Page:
An opinion by a judge at the US District Court for the District of Columbia, given on 16 December, says that the mass collection of metadata by the US National Security Agency (NSA) is likely to violate the fourth amendment of the US constitution, which prohibits unreasonable searches and seizures. It is thought that the case, led by conservative legal activist, Larry Klayman, will end up in the Supreme Court.
Federal district court Judge, Richard Leon, wrote: “The Government does not cite a single instance in which analysis of NSA’s bulk metadata collection actually stopped an imminent [terrorism] attack… I believe that bulk telephone metadata collection and analysis almost certainly does violate a reasonable expectation of privacy.”
Edward Snowden immediately sent a letter to former Guardian journalist, Glenn Greenwald, saying: “I acted on my belief that the NSA's mass surveillance programs would not withstand a constitutional challenge, and that the American public deserved a chance to see these issues determined by open courts,” Snowden wrote. “Today, a secret program authorized by a secret court was, when exposed to the light of day, found to violate Americans’ rights. It is the first of many.”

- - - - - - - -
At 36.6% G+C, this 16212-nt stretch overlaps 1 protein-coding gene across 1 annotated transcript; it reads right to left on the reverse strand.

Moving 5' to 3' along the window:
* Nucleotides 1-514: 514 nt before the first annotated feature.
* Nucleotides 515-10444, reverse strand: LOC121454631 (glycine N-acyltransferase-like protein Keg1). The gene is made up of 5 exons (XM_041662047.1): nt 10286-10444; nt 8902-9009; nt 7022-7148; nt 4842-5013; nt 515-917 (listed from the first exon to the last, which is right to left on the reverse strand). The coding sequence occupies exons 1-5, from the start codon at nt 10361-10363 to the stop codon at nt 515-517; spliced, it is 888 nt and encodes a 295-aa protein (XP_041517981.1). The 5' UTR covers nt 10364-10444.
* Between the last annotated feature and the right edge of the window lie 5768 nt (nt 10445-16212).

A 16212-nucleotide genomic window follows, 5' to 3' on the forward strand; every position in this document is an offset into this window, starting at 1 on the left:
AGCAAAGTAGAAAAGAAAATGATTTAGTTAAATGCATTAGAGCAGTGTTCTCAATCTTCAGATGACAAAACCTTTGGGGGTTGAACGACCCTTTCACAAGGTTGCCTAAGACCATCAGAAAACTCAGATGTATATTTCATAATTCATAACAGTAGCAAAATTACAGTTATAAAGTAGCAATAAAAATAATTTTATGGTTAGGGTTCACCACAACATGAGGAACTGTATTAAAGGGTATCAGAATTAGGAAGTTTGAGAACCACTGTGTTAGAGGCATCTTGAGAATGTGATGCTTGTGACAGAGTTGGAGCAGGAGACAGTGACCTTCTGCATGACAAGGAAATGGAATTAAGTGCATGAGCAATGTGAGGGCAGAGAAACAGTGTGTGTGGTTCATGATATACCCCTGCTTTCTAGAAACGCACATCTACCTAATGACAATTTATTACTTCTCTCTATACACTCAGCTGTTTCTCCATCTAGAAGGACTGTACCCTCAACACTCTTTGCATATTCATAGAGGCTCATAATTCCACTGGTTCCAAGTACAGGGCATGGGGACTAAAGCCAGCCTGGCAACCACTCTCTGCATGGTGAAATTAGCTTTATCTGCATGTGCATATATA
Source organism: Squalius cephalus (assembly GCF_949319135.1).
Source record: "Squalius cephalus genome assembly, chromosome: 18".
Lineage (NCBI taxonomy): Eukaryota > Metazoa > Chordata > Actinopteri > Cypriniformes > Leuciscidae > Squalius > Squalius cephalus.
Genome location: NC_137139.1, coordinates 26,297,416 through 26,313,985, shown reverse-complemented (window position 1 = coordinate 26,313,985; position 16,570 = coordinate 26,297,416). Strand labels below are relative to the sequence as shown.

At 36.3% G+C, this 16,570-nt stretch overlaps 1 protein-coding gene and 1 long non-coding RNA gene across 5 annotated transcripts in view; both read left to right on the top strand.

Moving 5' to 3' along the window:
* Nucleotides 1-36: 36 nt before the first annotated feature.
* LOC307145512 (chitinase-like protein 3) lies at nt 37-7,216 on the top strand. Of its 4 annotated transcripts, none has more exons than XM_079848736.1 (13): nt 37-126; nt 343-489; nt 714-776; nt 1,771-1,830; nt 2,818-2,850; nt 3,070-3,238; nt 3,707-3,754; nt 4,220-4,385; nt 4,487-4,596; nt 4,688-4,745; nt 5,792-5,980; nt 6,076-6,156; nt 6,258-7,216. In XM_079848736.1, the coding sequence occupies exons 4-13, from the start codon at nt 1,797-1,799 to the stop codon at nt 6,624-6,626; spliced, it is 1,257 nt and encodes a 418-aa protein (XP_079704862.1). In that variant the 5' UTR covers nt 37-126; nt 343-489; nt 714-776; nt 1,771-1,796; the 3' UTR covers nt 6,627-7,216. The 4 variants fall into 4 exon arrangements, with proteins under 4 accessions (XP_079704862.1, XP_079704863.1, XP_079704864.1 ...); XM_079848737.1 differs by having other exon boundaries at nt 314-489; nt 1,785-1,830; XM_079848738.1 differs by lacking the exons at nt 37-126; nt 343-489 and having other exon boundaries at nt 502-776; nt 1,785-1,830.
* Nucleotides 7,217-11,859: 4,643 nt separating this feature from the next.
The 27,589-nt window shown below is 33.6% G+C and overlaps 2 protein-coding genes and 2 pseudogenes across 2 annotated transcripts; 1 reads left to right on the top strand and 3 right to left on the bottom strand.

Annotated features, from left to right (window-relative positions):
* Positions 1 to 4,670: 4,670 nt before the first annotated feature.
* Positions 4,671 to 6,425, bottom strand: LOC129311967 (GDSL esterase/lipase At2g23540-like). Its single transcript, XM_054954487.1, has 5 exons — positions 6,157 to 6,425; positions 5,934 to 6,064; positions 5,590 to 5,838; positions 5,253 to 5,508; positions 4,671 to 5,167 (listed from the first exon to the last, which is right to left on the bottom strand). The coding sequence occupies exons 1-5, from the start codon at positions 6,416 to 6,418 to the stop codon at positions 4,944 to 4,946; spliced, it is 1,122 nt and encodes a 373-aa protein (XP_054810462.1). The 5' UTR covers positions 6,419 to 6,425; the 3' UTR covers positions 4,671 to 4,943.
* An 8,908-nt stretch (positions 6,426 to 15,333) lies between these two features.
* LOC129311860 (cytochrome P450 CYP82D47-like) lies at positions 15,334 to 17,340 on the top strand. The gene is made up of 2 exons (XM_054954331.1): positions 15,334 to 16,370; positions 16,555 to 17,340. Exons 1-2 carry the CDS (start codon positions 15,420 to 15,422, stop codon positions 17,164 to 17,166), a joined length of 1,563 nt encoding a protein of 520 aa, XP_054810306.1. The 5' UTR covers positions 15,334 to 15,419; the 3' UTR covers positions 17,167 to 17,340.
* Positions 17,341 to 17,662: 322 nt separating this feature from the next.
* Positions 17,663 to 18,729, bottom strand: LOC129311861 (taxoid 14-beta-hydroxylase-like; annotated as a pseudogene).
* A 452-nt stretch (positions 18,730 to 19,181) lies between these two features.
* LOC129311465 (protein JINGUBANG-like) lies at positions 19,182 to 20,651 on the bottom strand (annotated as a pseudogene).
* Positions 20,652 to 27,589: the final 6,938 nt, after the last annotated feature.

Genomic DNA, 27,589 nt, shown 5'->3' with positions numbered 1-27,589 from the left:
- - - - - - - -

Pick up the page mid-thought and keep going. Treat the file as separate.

Greenwald gave testimony to the European Parliament’s Justice (LIBE) Committee via a video link today, on Wednesday 18 December. He explained that, in fact, the collection of metadata is even more privacy intrusive than monitoring content of electronic communications. The metadata reveals who is talking to whom, and any associations with other groups and individuals.
He said that the main objective of the NSA was the ‘elimination of individuals’ privacy worldwide.’ He explained that further revelations will be made, and that Snowden’s files and copies of them are kept securely in several different locations. Reporters have been very careful only to publish what is in the public interest and have avoided disclosing any personal details, he said.
The European Parliament’s LIBE committee is soon to issue a report on surveillance.
The US district court for the district of Columbia, the memorandum and opinion is at http://www.dcd.uscourts.gov/dcd/